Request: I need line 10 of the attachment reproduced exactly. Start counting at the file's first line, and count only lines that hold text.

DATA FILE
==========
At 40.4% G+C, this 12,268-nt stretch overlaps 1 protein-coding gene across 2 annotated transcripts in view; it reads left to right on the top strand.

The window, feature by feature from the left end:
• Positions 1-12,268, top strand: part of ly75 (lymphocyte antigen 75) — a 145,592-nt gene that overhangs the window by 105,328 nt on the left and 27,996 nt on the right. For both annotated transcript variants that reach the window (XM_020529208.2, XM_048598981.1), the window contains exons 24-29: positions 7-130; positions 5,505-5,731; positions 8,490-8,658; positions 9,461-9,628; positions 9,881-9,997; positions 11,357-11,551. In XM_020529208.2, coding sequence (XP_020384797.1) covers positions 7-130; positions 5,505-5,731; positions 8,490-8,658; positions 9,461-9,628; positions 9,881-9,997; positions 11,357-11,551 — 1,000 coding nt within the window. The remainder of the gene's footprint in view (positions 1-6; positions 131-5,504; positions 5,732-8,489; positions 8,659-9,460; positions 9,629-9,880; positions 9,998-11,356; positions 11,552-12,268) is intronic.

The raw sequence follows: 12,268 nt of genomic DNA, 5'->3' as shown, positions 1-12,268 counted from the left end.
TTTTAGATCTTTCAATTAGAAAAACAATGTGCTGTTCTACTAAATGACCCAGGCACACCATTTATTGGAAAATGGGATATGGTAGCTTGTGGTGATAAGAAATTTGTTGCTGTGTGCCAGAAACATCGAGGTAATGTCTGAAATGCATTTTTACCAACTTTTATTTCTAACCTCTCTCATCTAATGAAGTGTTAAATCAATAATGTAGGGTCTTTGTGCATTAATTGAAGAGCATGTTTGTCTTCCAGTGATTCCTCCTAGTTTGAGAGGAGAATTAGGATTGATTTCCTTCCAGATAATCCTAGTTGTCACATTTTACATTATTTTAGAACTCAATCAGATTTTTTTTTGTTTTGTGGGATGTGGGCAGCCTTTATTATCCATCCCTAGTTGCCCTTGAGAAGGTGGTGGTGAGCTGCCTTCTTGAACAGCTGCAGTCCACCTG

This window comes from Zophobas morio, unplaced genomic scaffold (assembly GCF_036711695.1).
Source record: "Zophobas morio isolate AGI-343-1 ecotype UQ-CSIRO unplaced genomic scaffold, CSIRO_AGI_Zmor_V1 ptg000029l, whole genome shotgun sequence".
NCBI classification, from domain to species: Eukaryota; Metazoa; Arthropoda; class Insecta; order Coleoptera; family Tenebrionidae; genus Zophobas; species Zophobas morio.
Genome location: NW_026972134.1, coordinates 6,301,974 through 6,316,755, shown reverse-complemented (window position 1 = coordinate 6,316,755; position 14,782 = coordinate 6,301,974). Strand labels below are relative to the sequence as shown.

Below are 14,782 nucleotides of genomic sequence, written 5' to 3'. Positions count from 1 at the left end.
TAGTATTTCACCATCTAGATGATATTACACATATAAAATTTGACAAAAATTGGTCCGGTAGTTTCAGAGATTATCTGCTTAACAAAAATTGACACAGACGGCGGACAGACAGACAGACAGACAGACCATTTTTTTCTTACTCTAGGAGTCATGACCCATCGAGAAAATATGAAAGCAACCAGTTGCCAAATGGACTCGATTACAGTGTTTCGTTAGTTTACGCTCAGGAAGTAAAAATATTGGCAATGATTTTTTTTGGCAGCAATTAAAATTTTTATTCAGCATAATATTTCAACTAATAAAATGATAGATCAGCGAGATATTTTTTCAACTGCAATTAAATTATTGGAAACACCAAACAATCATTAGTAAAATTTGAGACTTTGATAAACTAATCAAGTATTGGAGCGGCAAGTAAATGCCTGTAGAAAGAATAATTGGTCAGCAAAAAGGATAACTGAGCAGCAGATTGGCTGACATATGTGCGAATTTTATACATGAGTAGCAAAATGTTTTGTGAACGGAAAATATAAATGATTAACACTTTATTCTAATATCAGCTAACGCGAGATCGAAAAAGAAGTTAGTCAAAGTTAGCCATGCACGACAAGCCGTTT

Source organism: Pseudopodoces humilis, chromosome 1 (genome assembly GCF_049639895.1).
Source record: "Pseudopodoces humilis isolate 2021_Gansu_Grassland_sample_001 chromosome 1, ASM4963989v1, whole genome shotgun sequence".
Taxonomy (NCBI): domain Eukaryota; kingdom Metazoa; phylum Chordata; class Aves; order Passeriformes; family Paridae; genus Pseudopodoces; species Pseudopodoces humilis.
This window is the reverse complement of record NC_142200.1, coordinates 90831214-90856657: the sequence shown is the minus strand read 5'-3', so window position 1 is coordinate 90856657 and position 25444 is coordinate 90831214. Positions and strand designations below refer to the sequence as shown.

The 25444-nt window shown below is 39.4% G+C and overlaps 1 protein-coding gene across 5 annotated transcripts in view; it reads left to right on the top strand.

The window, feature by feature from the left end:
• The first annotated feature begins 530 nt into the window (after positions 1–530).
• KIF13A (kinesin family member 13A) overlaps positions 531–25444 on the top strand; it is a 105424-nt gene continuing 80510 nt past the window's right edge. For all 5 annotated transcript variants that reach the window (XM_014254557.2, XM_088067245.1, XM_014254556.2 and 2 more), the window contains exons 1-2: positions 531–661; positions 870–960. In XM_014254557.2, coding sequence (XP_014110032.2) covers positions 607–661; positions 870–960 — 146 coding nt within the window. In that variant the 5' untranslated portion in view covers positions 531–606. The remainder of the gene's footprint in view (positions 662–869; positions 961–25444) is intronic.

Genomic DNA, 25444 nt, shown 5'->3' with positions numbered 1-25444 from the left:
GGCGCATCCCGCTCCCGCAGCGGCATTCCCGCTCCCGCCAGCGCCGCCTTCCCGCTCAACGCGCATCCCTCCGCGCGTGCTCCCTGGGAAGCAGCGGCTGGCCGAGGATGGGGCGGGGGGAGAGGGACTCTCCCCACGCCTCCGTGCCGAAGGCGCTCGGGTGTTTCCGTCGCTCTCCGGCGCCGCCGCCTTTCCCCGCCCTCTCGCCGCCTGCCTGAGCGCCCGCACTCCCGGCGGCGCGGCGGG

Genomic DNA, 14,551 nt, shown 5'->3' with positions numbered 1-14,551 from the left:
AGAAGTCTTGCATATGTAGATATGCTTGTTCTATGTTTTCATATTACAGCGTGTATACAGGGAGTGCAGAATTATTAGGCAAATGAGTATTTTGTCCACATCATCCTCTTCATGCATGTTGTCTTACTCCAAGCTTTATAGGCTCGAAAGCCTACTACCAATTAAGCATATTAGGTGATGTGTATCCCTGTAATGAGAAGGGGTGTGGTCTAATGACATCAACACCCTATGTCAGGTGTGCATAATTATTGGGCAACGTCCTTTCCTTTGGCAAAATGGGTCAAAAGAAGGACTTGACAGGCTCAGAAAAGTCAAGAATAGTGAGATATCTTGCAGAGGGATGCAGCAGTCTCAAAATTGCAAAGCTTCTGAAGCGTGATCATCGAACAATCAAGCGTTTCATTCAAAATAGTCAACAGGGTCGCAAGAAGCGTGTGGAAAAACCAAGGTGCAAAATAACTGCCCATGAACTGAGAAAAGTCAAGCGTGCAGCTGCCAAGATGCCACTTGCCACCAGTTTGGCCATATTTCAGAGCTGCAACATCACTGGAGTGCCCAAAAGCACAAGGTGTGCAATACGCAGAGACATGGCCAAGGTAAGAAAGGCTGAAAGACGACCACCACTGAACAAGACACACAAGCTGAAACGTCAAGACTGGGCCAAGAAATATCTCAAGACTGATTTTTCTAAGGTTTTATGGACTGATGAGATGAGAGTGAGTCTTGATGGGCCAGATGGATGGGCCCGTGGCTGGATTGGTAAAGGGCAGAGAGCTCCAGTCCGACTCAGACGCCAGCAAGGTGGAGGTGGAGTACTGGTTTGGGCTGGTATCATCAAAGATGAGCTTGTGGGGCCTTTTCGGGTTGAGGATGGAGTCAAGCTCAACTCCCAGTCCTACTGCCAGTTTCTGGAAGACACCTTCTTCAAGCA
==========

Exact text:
Below are 14,782 nucleotides of genomic sequence, written 5' to 3'. Positions count from 1 at the left end.